The February day Sanders launched his 2020 bid, the campaign was prepared when some 4,000 volunteers immediately emerged. Aides put them to work. They sent 1.3 million texts to other potential donors and volunteers. The campaign that limped into California the last time now may be better equipped there than anyone. There was no Iowa team in place at this point in the 2016 race; Sanders now has among the largest of all the Democratic presidential contenders.
Last time around, his campaign was so poorly managed that a frat-house culture of sexual harassment went unnoticed and uncorrected — only to burst into view as the senator prepared to launch his 2020 bid. The current challenge is not keeping track of an ever-growing army of grass-roots volunteers, but keeping them invested and feeling the movement is theirs as an apparatus of paid staffers nudges them to deploy in concert.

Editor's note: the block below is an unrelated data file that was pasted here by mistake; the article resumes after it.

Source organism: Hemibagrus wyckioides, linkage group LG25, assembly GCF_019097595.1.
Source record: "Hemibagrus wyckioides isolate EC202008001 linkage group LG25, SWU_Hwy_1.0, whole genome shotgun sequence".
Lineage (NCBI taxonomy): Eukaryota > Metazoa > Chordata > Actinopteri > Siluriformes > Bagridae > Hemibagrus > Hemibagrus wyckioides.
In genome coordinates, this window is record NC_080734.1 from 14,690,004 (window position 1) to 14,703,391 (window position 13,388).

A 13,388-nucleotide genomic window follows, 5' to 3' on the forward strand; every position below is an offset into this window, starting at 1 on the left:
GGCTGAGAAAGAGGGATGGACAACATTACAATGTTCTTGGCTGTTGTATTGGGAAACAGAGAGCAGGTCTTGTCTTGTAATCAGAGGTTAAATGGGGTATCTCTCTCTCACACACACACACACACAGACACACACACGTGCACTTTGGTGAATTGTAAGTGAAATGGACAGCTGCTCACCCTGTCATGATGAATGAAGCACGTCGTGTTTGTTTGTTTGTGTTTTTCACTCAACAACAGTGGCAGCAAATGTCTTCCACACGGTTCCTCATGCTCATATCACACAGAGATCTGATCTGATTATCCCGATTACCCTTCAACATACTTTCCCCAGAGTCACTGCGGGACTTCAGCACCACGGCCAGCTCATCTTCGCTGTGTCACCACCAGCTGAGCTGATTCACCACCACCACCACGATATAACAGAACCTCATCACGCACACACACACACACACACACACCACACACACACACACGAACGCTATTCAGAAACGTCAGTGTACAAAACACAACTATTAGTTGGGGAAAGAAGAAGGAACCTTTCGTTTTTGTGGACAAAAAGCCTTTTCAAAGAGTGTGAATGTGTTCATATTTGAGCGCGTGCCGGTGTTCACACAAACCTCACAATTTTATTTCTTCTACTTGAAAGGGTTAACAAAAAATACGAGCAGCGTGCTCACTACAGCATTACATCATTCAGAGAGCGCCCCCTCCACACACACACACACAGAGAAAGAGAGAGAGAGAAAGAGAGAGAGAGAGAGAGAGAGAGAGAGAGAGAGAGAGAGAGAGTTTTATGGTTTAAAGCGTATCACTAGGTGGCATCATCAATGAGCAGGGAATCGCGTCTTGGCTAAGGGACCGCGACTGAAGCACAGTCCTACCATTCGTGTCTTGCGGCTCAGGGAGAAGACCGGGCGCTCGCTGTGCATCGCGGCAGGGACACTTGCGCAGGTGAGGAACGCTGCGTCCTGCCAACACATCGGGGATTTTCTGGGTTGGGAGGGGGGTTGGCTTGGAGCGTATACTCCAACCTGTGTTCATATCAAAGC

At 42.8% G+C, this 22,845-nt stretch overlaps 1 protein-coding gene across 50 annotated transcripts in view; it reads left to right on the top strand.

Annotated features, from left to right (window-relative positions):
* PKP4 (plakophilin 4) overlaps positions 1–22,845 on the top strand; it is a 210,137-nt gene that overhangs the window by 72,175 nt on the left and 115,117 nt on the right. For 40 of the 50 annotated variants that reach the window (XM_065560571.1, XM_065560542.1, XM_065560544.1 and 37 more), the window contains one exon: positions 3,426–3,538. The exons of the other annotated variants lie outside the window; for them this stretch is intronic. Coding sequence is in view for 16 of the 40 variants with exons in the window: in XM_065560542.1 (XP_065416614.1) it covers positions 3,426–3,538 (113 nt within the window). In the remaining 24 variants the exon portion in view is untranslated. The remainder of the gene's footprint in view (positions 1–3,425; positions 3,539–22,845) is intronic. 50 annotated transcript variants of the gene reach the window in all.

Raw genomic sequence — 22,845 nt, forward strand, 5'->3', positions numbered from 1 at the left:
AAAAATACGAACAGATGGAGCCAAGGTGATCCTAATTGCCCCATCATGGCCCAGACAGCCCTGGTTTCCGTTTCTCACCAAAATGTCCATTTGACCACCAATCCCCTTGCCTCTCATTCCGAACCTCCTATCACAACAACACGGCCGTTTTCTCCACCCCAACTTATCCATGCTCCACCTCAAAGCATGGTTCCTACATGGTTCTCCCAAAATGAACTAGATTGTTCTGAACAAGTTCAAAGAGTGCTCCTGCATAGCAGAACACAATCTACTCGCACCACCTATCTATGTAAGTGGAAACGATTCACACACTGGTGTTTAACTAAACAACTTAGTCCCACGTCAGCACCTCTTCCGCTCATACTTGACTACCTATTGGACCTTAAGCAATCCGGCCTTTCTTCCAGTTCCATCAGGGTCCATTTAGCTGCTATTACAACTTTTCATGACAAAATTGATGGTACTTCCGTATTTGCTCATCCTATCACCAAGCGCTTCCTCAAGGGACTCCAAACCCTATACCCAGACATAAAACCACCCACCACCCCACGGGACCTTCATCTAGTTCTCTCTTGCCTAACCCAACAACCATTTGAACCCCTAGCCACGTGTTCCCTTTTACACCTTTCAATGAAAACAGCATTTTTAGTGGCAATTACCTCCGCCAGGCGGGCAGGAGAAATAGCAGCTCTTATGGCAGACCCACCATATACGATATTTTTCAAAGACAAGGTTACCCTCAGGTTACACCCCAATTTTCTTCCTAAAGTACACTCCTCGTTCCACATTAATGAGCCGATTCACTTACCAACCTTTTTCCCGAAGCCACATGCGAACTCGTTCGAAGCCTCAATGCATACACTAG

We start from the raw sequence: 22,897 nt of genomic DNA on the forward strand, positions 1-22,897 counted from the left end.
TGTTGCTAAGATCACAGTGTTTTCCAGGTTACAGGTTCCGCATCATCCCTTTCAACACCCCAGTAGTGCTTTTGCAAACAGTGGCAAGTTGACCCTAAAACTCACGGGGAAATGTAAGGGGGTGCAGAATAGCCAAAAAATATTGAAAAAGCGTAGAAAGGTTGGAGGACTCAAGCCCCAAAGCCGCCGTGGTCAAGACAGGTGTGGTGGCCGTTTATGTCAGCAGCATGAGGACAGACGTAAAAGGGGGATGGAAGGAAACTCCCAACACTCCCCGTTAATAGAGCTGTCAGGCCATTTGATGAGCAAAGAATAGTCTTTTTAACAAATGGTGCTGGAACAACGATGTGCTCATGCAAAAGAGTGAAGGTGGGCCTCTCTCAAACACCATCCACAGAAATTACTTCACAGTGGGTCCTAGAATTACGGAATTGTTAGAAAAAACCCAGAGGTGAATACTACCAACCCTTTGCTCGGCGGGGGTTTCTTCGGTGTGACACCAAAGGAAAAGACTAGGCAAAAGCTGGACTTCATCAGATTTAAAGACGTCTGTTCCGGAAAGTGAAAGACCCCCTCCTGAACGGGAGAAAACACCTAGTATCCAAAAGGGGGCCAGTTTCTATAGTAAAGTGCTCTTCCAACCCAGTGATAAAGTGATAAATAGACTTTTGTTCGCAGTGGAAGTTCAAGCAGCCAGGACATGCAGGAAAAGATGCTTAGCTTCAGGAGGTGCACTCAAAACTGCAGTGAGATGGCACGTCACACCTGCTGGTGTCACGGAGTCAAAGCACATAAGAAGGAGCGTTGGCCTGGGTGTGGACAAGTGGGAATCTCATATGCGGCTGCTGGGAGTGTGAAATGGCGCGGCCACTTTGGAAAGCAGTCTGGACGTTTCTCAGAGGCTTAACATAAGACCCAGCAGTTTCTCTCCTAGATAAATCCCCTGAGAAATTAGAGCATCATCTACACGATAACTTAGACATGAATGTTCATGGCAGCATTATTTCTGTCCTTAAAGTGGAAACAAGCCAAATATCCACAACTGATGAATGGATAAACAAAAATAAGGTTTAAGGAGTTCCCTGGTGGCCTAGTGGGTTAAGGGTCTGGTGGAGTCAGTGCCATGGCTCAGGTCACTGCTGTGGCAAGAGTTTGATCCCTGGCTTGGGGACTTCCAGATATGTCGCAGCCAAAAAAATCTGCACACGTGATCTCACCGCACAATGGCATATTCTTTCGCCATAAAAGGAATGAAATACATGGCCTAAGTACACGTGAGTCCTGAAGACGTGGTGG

The scale and organization of what Sanders and his aides have built was on display over the weekend as the campaign mustered its resources to pull off a project none of its rivals would be able to match: Activists coming together at 4,700 house parties, with gatherings in every state and 30 countries.
House parties are standard campaign fare — but not 4,700 at once.
More than 800 took place in California alone, another signal that the democratic socialist is well positioned to compete not just in his proven battlegrounds of New Hampshire and Iowa, but also in the Golden State, where a big showing could put him on a path toward the nomination.
The star of the parties — other than Sanders himself — was a new mobile app called “Bern.” It’s intended to empower Sanders enthusiasts to find, catalog and mobilize every other potential supporter who drifts into their orbit, down to the guy at the bus stop who might compliment their “Bern, Baby, Bern” T-shirt. It goes well beyond engagement apps that previous campaigns have used.